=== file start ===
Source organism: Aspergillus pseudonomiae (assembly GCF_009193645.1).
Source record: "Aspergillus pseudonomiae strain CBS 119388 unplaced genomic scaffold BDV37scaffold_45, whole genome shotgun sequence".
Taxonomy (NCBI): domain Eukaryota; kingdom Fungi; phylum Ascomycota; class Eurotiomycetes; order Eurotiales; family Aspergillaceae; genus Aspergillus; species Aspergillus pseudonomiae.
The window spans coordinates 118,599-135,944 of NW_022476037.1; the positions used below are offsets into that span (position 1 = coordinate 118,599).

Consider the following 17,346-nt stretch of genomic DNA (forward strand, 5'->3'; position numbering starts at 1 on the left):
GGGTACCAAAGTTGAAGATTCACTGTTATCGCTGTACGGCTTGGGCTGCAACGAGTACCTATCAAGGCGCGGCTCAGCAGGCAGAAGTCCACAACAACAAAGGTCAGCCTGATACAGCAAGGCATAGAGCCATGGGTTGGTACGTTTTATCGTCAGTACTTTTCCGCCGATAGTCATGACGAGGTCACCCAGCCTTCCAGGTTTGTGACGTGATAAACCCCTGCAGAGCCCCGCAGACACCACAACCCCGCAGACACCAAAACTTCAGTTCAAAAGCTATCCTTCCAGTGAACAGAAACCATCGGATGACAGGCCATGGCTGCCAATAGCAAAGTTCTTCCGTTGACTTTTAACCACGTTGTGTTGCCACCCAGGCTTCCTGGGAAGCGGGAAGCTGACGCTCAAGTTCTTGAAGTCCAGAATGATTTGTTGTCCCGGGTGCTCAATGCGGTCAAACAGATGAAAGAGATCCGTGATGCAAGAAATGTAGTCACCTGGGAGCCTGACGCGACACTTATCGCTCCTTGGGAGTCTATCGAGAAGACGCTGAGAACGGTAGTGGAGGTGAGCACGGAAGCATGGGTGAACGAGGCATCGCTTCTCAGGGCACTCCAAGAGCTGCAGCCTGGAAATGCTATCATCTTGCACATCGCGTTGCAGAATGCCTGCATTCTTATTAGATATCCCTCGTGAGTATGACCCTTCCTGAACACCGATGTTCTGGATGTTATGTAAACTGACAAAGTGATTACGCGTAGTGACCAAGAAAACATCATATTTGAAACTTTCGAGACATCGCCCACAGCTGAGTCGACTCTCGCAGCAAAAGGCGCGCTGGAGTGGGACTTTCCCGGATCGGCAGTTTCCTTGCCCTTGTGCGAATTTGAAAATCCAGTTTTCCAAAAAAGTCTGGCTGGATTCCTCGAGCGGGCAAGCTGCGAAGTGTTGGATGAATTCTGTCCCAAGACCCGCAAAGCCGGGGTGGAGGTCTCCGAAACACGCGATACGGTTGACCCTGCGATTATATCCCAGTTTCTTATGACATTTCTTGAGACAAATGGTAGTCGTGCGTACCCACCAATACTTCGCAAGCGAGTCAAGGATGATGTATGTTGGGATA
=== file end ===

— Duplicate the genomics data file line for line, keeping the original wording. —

Source organism: Aspergillus pseudonomiae (assembly GCF_009193645.1).
Source record: "Aspergillus pseudonomiae strain CBS 119388 unplaced genomic scaffold BDV37scaffold_45, whole genome shotgun sequence".
Taxonomy (NCBI): domain Eukaryota; kingdom Fungi; phylum Ascomycota; class Eurotiomycetes; order Eurotiales; family Aspergillaceae; genus Aspergillus; species Aspergillus pseudonomiae.
The window spans coordinates 118,599-135,944 of NW_022476037.1; the positions used below are offsets into that span (position 1 = coordinate 118,599).

Consider the following 17,346-nt stretch of genomic DNA (forward strand, 5'->3'; position numbering starts at 1 on the left):
GGGTACCAAAGTTGAAGATTCACTGTTATCGCTGTACGGCTTGGGCTGCAACGAGTACCTATCAAGGCGCGGCTCAGCAGGCAGAAGTCCACAACAACAAAGGTCAGCCTGATACAGCAAGGCATAGAGCCATGGGTTGGTACGTTTTATCGTCAGTACTTTTCCGCCGATAGTCATGACGAGGTCACCCAGCCTTCCAGGTTTGTGACGTGATAAACCCCTGCAGAGCCCCGCAGACACCACAACCCCGCAGACACCAAAACTTCAGTTCAAAAGCTATCCTTCCAGTGAACAGAAACCATCGGATGACAGGCCATGGCTGCCAATAGCAAAGTTCTTCCGTTGACTTTTAACCACGTTGTGTTGCCACCCAGGCTTCCTGGGAAGCGGGAAGCTGACGCTCAAGTTCTTGAAGTCCAGAATGATTTGTTGTCCCGGGTGCTCAATGCGGTCAAACAGATGAAAGAGATCCGTGATGCAAGAAATGTAGTCACCTGGGAGCCTGACGCGACACTTATCGCTCCTTGGGAGTCTATCGAGAAGACGCTGAGAACGGTAGTGGAGGTGAGCACGGAAGCATGGGTGAACGAGGCATCGCTTCTCAGGGCACTCCAAGAGCTGCAGCCTGGAAATGCTATCATCTTGCACATCGCGTTGCAGAATGCCTGCATTCTTATTAGATATCCCTCGTGAGTATGACCCTTCCTGAACACCGATGTTCTGGATGTTATGTAAACTGACAAAGTGATTACGCGTAGTGACCAAGAAAACATCATATTTGAAACTTTCGAGACATCGCCCACAGCTGAGTCGACTCTCGCAGCAAAAGGCGCGCTGGAGTGGGACTTTCCCGGATCGGCAGTTTCCTTGCCCTTGTGCGAATTTGAAAATCCAGTTTTCCAAAAAAGTCTGGCTGGATTCCTCGAGCGGGCAAGCTGCGAAGTGTTGGATGAATTCTGTCCCAAGACCCGCAAAGCCGGGGTGGAGGTCTCCGAAACACGCGATACGGTTGACCCTGCGATTATATCCCAGTTTCTTATGACATTTCTTGAGACAAATGGTAGTCGTGCGTACCCACCAATACTTCGCAAGCGAGTCAAGGATGATGTATGTTGGGATA